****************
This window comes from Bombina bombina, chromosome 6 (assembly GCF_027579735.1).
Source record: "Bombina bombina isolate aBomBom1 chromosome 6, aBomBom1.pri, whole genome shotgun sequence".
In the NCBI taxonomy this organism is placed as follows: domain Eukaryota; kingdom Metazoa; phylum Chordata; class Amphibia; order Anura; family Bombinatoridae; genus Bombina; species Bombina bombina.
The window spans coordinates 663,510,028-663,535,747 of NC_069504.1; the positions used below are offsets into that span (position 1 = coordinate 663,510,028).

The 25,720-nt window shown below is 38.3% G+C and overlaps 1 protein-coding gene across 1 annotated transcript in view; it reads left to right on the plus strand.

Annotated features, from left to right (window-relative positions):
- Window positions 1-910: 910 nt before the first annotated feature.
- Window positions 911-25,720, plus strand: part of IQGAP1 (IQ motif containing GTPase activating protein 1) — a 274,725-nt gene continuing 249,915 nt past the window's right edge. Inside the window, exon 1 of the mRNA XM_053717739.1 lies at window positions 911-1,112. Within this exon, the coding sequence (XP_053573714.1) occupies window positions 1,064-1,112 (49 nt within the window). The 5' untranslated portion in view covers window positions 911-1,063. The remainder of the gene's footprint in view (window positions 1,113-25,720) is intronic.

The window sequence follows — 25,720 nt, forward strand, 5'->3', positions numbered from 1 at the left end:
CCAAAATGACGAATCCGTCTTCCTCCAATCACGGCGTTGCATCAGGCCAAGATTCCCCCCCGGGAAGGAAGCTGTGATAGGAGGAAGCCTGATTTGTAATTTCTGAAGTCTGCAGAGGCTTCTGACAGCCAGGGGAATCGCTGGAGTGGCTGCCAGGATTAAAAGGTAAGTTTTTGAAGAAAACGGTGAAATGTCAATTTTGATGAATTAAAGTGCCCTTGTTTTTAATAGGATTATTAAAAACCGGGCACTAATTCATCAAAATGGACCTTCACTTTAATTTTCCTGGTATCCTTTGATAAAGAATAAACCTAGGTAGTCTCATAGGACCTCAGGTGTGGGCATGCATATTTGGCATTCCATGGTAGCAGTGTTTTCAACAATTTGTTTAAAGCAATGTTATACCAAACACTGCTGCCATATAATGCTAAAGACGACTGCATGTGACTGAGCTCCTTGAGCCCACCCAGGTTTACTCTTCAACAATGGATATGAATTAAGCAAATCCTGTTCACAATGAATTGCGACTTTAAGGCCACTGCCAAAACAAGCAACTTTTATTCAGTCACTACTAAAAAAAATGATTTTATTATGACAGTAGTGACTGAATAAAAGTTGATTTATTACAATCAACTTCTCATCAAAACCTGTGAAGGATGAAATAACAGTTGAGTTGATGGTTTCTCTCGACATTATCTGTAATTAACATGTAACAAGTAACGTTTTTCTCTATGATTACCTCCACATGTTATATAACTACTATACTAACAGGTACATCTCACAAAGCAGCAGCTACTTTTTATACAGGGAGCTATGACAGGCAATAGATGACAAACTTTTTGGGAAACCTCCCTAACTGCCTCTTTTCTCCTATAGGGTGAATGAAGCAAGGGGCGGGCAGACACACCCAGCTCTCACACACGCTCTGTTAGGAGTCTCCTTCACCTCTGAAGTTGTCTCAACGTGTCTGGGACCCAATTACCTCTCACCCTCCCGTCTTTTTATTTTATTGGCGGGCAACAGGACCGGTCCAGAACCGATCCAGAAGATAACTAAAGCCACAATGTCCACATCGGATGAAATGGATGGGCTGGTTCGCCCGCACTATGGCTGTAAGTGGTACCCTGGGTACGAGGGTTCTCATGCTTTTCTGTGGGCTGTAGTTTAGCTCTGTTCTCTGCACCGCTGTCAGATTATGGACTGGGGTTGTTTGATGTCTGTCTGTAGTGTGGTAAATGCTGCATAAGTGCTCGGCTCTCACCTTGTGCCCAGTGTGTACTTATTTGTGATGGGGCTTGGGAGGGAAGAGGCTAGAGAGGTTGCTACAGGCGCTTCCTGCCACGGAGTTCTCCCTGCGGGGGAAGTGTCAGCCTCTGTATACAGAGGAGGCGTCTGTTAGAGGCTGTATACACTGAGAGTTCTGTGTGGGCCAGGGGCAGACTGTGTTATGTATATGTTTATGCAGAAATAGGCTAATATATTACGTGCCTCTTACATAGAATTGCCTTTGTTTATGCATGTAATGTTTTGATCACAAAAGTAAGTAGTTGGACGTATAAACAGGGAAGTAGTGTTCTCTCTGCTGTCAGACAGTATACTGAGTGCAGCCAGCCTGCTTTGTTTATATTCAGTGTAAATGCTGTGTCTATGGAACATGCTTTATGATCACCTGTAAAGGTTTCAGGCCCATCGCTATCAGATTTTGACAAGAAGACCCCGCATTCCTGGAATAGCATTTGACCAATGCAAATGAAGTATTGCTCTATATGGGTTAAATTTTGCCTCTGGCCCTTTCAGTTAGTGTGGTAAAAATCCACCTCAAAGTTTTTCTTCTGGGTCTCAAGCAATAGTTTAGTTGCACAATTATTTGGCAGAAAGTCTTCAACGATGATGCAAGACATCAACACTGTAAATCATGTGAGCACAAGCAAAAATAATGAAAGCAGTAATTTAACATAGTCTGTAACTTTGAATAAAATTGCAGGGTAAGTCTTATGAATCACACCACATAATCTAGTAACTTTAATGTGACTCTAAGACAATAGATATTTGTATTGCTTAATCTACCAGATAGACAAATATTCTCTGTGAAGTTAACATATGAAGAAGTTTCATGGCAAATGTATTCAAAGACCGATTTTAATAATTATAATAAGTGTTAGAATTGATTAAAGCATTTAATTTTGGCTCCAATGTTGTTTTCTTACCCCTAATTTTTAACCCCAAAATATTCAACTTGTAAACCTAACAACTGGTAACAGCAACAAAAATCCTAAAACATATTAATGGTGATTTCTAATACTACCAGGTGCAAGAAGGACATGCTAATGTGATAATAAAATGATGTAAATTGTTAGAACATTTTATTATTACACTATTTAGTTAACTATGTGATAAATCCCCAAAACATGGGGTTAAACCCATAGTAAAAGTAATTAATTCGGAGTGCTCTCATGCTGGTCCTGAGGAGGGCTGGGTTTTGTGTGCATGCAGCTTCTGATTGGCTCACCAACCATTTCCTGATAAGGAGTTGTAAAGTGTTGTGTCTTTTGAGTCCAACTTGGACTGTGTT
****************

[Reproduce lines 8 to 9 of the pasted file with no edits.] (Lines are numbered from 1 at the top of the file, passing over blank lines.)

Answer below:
- Window positions 911-25,720, plus strand: part of IQGAP1 (IQ motif containing GTPase activating protein 1) — a 274,725-nt gene continuing 249,915 nt past the window's right edge. Inside the window, exon 1 of the mRNA XM_053717739.1 lies at window positions 911-1,112. Within this exon, the coding sequence (XP_053573714.1) occupies window positions 1,064-1,112 (49 nt within the window). The 5' untranslated portion in view covers window positions 911-1,063. The remainder of the gene's footprint in view (window positions 1,113-25,720) is intronic.

The window sequence follows — 25,720 nt, forward strand, 5'->3', positions numbered from 1 at the left end: